Post war Japan is at its lowest point when a new crisis emerges in the form of a giant monster, baptized in the horrific power of the atomic bomb. (from IMDB)
With Godzilla turning 70 this year, and last month's release of Godzilla Minus One, director Takashi Yamazaki has decided to pay homage to the character's big screen roots and release a black-and-white version of the movie, aptly titled Godzilla Minus One Minus Color.
Before experiencing the film in black-and-white, I did see Godzilla Minus One in color twice in theaters. It's a truly incredible film that is expertly made all around. It's amazing how "human" the story about a giant city-destroying lizard is. Godzilla Minus One might be a little light on action, but when it delivers, it really delivers.
But I've already reviewed the film in full, so if you'd like to read that review, please visit this link for the full write-up. I'll be discussing the new black-and-white release here.
With Godzilla's origin on film being during the era of black and white cinema, it seemed like a no-brainer to release a black and white version of his latest - and perhaps greatest - big screen outing. Director/writer/VFX artist Takashi Yamazaki didn't just take the film and desaturate it; he painstakingly optimized the movie in black and white frame by frame... and the effort definitely shows.
From the start, Godzilla Minus One Minus Color feels right in grayscale. Personally, I'm a big fan of a lot of classic films that have only ever been shown in black and white -- anything from Some Like It Hot and It's a Wonderful Life, to Mr. Blandings Builds His Dream House, Roman Holiday, and Casablanca (just to name a couple). The idea of seeing this story sans color really intrigued me. And its desaturated presentation definitely leant to that throwback feel.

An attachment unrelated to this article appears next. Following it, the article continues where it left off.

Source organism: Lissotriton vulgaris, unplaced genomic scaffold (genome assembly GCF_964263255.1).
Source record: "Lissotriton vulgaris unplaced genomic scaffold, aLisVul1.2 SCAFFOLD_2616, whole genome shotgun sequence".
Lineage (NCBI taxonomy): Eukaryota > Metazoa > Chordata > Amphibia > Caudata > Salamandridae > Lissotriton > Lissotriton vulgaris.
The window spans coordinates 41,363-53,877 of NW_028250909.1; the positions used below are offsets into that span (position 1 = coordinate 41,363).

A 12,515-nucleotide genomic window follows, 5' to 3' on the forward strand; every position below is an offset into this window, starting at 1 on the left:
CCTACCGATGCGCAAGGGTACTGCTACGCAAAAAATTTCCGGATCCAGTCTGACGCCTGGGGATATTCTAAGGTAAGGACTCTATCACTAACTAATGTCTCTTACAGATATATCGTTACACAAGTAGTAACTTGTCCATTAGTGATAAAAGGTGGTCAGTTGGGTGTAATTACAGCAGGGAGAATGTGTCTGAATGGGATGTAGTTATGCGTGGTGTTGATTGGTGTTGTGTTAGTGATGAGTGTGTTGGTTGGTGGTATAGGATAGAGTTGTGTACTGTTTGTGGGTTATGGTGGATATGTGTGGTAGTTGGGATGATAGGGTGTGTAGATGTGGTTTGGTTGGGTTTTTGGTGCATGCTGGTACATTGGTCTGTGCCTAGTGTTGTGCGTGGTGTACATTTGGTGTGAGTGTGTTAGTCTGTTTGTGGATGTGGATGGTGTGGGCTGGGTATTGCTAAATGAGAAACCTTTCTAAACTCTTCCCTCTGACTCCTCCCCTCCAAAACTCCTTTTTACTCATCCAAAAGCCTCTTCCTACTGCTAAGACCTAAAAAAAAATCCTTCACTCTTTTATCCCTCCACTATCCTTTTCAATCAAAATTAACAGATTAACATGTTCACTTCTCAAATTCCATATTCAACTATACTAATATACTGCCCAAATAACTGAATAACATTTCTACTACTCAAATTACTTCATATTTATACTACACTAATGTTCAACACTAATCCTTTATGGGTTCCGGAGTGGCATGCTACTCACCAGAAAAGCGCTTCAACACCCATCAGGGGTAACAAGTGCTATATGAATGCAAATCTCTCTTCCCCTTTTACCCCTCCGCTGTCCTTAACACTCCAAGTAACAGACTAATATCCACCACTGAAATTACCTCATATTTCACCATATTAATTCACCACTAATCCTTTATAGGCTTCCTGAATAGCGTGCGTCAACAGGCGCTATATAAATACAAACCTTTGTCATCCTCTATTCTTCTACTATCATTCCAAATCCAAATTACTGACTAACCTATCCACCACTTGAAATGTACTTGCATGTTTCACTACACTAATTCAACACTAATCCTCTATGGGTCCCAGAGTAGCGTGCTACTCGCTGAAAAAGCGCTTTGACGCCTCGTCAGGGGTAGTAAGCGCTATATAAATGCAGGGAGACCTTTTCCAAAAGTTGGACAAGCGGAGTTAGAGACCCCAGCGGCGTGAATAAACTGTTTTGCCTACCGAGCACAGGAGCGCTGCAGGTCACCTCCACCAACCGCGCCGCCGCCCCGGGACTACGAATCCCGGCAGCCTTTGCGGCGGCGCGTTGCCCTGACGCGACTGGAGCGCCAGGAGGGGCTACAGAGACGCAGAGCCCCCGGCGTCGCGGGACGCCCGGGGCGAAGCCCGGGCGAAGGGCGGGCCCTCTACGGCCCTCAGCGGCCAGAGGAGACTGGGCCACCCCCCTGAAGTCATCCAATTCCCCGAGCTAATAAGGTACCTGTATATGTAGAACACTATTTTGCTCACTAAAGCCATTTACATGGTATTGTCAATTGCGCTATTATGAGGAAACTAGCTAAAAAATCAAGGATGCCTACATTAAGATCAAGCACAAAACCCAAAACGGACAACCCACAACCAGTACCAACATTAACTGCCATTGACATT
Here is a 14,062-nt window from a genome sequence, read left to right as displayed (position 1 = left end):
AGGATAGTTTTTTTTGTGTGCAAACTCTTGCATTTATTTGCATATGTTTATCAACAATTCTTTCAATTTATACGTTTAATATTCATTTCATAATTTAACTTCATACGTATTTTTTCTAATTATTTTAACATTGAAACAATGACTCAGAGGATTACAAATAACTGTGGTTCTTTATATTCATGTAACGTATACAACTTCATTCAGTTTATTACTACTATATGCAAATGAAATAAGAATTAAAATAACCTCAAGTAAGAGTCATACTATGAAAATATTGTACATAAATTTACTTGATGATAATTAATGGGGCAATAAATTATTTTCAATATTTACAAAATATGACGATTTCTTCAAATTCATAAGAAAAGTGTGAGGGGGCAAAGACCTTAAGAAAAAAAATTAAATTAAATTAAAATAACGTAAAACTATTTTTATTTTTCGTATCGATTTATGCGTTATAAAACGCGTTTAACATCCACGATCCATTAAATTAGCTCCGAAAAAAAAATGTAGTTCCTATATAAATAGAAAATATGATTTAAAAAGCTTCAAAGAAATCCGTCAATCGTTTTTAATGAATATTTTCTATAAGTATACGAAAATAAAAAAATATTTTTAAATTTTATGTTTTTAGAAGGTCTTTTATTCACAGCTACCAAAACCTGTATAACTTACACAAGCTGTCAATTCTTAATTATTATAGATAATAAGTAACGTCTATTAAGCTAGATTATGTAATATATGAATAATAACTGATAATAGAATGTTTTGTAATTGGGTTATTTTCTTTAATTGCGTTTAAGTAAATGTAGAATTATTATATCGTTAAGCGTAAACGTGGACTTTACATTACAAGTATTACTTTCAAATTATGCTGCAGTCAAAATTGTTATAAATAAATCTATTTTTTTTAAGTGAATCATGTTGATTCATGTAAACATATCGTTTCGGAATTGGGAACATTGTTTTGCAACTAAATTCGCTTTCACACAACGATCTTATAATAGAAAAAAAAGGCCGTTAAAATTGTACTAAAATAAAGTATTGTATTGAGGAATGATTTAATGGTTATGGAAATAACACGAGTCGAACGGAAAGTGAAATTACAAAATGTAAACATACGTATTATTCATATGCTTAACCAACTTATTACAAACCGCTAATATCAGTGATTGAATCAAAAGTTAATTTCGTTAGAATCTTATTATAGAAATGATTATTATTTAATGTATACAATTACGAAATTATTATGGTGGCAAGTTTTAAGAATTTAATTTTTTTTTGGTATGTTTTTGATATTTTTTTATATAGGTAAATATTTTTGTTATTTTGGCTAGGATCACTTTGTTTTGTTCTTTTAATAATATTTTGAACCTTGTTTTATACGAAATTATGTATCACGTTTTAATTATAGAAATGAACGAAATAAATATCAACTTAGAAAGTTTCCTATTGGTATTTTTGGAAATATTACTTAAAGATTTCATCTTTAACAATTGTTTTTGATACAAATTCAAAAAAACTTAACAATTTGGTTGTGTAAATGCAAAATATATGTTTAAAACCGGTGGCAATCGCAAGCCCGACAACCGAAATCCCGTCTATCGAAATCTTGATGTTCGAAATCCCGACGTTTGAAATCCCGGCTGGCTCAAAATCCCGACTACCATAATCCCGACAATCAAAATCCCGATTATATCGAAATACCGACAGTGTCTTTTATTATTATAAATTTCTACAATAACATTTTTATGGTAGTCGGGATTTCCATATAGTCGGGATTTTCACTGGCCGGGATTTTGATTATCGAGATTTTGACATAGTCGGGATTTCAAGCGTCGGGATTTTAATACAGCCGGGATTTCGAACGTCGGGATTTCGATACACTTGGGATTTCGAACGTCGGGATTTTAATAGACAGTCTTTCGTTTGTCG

But since I'd seen Godzilla Minus One in color twice before, I did find the black-and-white presentation to be somewhat of a disadvantage for the movie. As we crossed the lobby after the movie, my dad - a lifelong Godzilla enthusiast - commented that he liked it but he wished he'd seen it in black and white first before seeing it in color. I concur. Scenes like Godzilla's blue heat ray slowly illuminating his back, and Koichi wandering the rubble of his hometown, lose something without color. I felt the color version had more depth and grittiness to it. Ultimately, it felt more real to me in color.
All in all, I still left Godzilla Minus One Minus Color feeling as fulfilled and pumped as when I saw its colorized version twice before. Which is better? That's really up to the viewer, but for my money, I would say the color version is definitely better. Still, there's a charm to seeing a new Godzilla movie in its original (throwback) black-and-white presentation (especially since it takes place in the mid-1940's). With this version being the only one you can see in theaters at the moment (and apparently it will only be in theaters for a week), it's ultimately your only viewing option. So if you don't mind black-and-white movies, and you've yet to see Godzilla Minus One, then I definitely recommend catching this one on the big screen while you can.- John DiBiase (reviewed: 1/27/24)
Disclaimer: All reviews are based solely on the opinions of the reviewer. Most reviews are rated on how the reviewer enjoyed the film overall, not exclusively on content. However, if the content really affects the reviewer's opinion and experience of the film, it will definitely affect the reviewer's overall rating.
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